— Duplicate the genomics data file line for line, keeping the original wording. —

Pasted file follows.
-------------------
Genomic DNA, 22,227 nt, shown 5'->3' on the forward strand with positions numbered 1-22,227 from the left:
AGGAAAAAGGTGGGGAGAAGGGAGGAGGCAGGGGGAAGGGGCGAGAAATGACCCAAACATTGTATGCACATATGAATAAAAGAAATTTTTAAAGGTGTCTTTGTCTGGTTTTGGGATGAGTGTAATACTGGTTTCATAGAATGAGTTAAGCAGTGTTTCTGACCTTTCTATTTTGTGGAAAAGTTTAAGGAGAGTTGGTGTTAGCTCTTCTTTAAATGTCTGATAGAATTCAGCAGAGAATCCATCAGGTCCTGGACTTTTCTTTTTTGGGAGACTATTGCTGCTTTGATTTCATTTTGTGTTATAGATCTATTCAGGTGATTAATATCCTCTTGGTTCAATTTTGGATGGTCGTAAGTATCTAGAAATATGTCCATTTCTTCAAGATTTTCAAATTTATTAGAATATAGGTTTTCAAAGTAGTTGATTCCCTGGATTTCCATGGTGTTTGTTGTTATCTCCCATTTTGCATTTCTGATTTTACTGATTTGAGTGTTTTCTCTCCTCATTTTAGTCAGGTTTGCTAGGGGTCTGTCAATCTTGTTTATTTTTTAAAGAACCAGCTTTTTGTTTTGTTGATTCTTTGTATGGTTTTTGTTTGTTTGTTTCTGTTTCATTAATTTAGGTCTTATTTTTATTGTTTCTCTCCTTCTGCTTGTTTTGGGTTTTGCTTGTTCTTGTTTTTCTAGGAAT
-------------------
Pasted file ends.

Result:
Genomic DNA, 22,227 nt, shown 5'->3' on the forward strand with positions numbered 1-22,227 from the left:
AGGAAAAAGGTGGGGAGAAGGGAGGAGGCAGGGGGAAGGGGCGAGAAATGACCCAAACATTGTATGCACATATGAATAAAAGAAATTTTTAAAGGTGTCTTTGTCTGGTTTTGGGATGAGTGTAATACTGGTTTCATAGAATGAGTTAAGCAGTGTTTCTGACCTTTCTATTTTGTGGAAAAGTTTAAGGAGAGTTGGTGTTAGCTCTTCTTTAAATGTCTGATAGAATTCAGCAGAGAATCCATCAGGTCCTGGACTTTTCTTTTTTGGGAGACTATTGCTGCTTTGATTTCATTTTGTGTTATAGATCTATTCAGGTGATTAATATCCTCTTGGTTCAATTTTGGATGGTCGTAAGTATCTAGAAATATGTCCATTTCTTCAAGATTTTCAAATTTATTAGAATATAGGTTTTCAAAGTAGTTGATTCCCTGGATTTCCATGGTGTTTGTTGTTATCTCCCATTTTGCATTTCTGATTTTACTGATTTGAGTGTTTTCTCTCCTCATTTTAGTCAGGTTTGCTAGGGGTCTGTCAATCTTGTTTATTTTTTAAAGAACCAGCTTTTTGTTTTGTTGATTCTTTGTATGGTTTTTGTTTGTTTGTTTCTGTTTCATTAATTTAGGTCTTATTTTTATTGTTTCTCTCCTTCTGCTTGTTTTGGGTTTTGCTTGTTCTTGTTTTTCTAGGAAT